George S. Osborne College of Audiology
Advanced Studies in Tinnitus and Hyperacusis Certificate Program
Presentation of what is known of the representation of sound intensity in the normal auditory system and discusses possible causes and mechanisms of abnormal representations which can give rise to tinnitus and/or hyperacusis. The latest experimental data and models, reviewed in these lectures, are increasing our knowledge of the characteristics of this hyperactivity, how it develops, and where in the brain it is interpreted as phantom sound (tinnitus) or abnormally loud sound (hyperacusis).
Covers the range measurement techniques sensitive to tinnitus and hyperacusis, products used in clinical trials and appropriate tools used in measuring disability for compensation and benefits.
Covers the variety of approaches used to treat tinnitus and hyperacusis. The problems experienced by patients will be reviewed and include philosophical considerations related to counseling approaches. The Cognitive Behavior Therapy approach proposed by Jane Henry and Peter Wilson will be reviewed. University of Iowa Tinnitus Activities Treatment procedure (focus on the primary effects of thoughts and emotions, hearing, sleep and concentration), will be discussed. Students will learn a wide range of sound therapies, including strategies for hearing aids. There will be a review of the evidence of effectiveness.
Reviews important steps in establishing and operating an audiology clinic for the delivery of services-specifically to patients with tinnitus and hyperacusis. Topics include critical role of the audiologist in assessment and management of children and adults with bothersome tinnitus and/or hyperacusis; guidelines for referral of patients to other healthcare professions; equipment and protocols used in diagnostic assessment of tinnitus; primary and specialized options for intervention; clinical operational topics such as scheduling, billing, and coding clinical services. Clinical case examples provided as a tool to illustrate clinical practices and procedures commonly utilized with patients with chief complaint of tinnitus and/or hyperacusis. After successful completion of this course, the student should acquire a working knowledge that will facilitate the successful operation of a tinnitus/hyperacusis clinic.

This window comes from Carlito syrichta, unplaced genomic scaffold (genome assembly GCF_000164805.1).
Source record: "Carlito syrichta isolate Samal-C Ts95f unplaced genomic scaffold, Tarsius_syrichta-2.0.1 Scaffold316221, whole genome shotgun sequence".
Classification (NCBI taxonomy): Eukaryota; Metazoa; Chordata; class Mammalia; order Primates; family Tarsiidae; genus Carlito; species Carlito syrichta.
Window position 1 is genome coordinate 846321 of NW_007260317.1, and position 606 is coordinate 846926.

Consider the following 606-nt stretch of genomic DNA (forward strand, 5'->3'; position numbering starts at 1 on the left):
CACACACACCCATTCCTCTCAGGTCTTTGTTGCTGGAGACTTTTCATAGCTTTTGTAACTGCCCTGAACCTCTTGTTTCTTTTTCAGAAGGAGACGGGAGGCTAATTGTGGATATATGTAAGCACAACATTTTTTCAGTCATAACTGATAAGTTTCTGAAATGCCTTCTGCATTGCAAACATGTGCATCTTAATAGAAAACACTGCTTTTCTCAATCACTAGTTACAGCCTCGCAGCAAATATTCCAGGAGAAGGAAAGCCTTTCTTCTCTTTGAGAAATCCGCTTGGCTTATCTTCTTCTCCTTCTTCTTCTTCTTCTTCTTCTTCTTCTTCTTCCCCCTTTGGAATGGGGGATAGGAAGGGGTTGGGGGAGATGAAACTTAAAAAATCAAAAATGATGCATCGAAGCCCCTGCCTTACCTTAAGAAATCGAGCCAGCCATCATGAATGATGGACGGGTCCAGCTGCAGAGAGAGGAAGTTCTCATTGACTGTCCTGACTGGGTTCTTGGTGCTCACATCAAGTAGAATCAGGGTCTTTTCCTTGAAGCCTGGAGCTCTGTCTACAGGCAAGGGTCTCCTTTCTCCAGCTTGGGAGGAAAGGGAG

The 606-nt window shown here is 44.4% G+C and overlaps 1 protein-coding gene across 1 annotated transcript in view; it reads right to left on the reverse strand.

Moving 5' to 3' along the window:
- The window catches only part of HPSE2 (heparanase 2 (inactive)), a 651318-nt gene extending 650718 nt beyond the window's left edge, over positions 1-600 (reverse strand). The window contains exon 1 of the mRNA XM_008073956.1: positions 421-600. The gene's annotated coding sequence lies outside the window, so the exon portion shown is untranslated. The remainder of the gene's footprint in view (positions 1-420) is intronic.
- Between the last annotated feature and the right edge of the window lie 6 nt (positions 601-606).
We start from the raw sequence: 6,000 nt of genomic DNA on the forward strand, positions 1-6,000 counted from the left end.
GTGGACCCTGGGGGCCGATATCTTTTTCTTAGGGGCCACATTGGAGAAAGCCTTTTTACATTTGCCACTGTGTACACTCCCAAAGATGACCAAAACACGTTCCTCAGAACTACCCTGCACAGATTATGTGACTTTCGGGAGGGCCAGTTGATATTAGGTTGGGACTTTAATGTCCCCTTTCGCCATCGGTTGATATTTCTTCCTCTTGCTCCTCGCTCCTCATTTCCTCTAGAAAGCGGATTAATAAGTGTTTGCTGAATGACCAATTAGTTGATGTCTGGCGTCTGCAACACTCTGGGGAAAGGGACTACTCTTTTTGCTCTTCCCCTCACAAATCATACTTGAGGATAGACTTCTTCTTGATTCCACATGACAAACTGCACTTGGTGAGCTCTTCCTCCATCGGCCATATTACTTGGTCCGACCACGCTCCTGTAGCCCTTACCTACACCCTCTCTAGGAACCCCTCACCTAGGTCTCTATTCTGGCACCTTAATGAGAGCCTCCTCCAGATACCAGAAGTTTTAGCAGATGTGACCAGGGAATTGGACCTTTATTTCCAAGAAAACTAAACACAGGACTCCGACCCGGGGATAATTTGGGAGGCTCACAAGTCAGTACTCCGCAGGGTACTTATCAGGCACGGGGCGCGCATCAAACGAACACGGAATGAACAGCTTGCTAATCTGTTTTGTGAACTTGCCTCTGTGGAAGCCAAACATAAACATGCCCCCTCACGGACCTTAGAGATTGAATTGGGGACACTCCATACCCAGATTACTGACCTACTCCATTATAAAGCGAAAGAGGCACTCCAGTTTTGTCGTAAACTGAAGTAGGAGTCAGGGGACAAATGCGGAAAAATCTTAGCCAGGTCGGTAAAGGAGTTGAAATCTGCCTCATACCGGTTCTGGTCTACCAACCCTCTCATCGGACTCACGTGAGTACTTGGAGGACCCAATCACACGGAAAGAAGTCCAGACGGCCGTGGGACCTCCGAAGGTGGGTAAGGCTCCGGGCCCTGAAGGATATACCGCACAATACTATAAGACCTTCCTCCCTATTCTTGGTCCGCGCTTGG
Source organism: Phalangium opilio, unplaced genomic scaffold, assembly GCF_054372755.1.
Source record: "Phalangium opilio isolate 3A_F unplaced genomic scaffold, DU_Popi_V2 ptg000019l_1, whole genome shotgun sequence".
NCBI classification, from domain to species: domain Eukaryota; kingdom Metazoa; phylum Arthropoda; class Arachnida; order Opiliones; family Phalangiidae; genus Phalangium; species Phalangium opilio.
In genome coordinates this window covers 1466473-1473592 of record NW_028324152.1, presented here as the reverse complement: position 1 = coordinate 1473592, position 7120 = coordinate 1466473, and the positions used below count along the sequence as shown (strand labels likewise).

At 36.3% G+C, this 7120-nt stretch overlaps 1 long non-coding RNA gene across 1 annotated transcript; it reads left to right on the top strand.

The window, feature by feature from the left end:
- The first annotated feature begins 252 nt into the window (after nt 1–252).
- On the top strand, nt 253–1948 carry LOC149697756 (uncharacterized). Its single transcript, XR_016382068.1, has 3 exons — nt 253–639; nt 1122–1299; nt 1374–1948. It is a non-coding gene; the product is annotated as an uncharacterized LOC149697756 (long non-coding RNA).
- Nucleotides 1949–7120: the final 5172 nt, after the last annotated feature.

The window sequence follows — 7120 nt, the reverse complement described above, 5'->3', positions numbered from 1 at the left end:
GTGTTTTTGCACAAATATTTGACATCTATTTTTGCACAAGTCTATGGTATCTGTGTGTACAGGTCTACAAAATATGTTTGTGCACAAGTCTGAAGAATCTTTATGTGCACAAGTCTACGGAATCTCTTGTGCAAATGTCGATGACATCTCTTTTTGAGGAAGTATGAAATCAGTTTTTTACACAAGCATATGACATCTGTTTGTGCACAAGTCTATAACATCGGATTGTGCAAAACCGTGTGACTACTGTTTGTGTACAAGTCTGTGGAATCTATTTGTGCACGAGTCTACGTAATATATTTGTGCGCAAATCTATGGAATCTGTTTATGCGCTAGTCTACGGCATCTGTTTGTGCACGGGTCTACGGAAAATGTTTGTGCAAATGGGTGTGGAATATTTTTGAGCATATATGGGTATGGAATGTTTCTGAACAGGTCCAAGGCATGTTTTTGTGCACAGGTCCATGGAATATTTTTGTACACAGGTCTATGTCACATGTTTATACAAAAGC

Identifies a number of important issues and controversies in tinnitus and hyperacusis research. Students given an unbiased and critical look at: latest methodologies used in tinnitus/hyperacusis research; often competing ideas for the neural substrates of tinnitus/hyperacusis; prospects for effective therapies and even cures.
TH 550 Public Health and Medical Issues in the Management of Tinnitus and Hyperacusis (1.50 credits)
Reviews public health issues in tinnitus and hyperacusis including cross-cultural differences in prevalence, racial and ethnic distribution of tinnitus and hyperacusis, the impact of tinnitus and hyperacusis on quality of life, preventive measures, and changing demographics over time within society. A portion of the course deals with the important topic of medical issues in the management of tinnitus, such as primary care physician awareness and knowledge of tinnitus, diagnostic procedures and management options available to otolaryngologists, evidence-based medical therapies for tinnitus and hyperacusis, drugs associated with the onset or increased perception of tinnitus, and diseases for which hyperacusis may be a symptom. The course includes guest lectures by an otolaryngologist and an audiologist with specialization in public health issues.